In order to capitalize on transmitter cooperation in a scalable and cost-effective manner, future generation networks are expected to decentralize an increasing number of operations which were originally conceived for centrally controlled systems. On the physical layer side, decentralizing the transmission opens a Pandora's box of research problems dealing with the possibly limited sharing of crucial control information, e.g., about the channel state. Starting from rigorous information theoretical models, the first part of this thesis extends known coding theorems for centralized systems to decentralized transmission with distributed CSIT, that is, by assuming that encoding is done on the basis of transmitter-specific channel state information. With this background at hand, we show that distributed precoding of Gaussian codewords achieves the capacity of a decentralized MIMO fading channel towards a single receiver, where the CSI is acquired through asymmetric feedback links. Surprisingly, we demonstrate that it may be suboptimal to send a number of data streams bounded by the number of transmit antennas as typically considered in a centralized setup. As a second main contribution, we then move to the problem of distributed precoding design for systems with multiple receivers. Building on the so-called theory of teams, we introduce a novel scheme, coined team minimum mean-square error (TMMSE) precoding, which rigorously generalizes classical centralized MMSE precoding to distributed CSIT. The proposed method is finally specialized to several examples of cell-free massive MIMO networks, leading to closed-form optimal solutions outperforming the available methods heuristically adapted from centralized transmission theory.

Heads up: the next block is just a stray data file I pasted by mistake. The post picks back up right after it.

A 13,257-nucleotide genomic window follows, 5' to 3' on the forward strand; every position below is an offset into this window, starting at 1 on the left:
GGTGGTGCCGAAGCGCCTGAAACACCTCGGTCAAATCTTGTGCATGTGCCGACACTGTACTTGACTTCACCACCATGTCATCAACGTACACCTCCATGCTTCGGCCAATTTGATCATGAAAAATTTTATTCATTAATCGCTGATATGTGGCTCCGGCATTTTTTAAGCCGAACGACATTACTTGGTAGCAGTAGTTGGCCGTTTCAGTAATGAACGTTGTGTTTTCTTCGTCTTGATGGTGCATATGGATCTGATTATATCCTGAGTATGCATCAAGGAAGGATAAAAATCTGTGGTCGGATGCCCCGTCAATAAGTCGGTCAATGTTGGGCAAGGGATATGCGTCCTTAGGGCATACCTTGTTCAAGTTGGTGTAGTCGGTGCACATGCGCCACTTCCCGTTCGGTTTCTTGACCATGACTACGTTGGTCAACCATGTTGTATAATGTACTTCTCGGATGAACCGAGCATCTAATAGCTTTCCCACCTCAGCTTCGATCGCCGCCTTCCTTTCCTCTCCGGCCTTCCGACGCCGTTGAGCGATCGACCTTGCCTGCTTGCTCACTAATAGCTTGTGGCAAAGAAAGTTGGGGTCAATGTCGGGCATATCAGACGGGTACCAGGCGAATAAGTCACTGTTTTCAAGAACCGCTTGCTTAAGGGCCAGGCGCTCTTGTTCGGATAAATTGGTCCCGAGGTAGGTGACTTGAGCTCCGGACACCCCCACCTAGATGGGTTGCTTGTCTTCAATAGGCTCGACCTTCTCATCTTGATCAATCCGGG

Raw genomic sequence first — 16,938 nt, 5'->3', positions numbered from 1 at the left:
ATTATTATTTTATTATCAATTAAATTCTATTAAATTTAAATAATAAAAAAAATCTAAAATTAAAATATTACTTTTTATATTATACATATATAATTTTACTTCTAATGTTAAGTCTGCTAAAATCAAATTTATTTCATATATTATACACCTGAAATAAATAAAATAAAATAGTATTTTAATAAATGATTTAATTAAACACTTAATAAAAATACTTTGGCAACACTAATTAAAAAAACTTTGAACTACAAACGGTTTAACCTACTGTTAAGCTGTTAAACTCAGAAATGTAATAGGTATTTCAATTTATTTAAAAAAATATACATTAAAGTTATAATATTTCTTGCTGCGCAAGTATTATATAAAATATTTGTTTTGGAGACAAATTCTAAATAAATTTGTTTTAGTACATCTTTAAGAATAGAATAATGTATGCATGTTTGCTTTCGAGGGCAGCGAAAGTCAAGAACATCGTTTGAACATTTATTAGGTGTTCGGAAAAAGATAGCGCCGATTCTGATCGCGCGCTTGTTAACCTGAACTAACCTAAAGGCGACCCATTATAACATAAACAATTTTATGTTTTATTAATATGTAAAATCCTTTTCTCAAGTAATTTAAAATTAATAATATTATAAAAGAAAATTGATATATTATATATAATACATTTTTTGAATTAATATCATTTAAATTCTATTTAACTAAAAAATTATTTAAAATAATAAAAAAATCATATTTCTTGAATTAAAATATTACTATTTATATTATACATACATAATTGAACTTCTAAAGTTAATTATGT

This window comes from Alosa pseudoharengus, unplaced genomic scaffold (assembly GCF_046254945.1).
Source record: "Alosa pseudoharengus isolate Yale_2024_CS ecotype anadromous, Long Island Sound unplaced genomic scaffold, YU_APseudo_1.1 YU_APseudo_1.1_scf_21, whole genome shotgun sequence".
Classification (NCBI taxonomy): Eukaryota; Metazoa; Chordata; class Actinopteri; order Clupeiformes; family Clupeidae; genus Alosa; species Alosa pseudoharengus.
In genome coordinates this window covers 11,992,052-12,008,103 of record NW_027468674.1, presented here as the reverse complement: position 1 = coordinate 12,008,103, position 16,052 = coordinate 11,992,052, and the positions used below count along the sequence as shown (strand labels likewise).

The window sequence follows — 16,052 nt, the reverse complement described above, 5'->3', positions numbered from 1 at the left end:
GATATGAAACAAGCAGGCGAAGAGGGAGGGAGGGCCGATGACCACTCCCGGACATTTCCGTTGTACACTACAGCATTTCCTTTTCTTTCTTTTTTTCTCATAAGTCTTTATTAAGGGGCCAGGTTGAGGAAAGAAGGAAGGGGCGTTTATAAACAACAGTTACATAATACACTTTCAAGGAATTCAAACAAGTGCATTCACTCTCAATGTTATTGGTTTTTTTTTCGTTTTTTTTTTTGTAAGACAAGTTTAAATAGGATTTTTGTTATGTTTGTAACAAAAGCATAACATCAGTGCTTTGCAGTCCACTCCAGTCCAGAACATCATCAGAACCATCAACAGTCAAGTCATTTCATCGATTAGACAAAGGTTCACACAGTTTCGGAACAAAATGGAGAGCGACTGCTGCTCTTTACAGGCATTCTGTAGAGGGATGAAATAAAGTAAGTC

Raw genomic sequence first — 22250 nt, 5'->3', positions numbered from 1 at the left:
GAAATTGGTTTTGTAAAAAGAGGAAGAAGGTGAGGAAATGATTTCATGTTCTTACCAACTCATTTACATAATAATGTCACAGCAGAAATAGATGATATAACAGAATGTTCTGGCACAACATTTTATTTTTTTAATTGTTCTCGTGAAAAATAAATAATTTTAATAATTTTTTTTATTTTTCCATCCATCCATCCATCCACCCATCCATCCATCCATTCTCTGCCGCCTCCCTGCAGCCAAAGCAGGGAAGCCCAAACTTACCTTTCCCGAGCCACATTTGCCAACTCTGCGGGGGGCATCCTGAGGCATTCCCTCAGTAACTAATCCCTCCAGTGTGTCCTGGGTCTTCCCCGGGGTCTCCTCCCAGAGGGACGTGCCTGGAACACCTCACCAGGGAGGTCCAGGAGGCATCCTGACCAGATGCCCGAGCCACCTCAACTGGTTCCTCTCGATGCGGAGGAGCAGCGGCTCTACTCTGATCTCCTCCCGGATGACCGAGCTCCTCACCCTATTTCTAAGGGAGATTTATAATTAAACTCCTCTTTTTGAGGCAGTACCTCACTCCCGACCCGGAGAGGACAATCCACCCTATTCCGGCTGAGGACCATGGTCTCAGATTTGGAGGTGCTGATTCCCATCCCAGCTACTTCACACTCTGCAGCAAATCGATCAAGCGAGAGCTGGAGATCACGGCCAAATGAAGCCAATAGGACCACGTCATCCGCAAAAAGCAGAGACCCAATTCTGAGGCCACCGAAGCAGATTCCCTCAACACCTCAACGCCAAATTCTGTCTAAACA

Optimal designs for decentralized transmission with asymmetric channel state information
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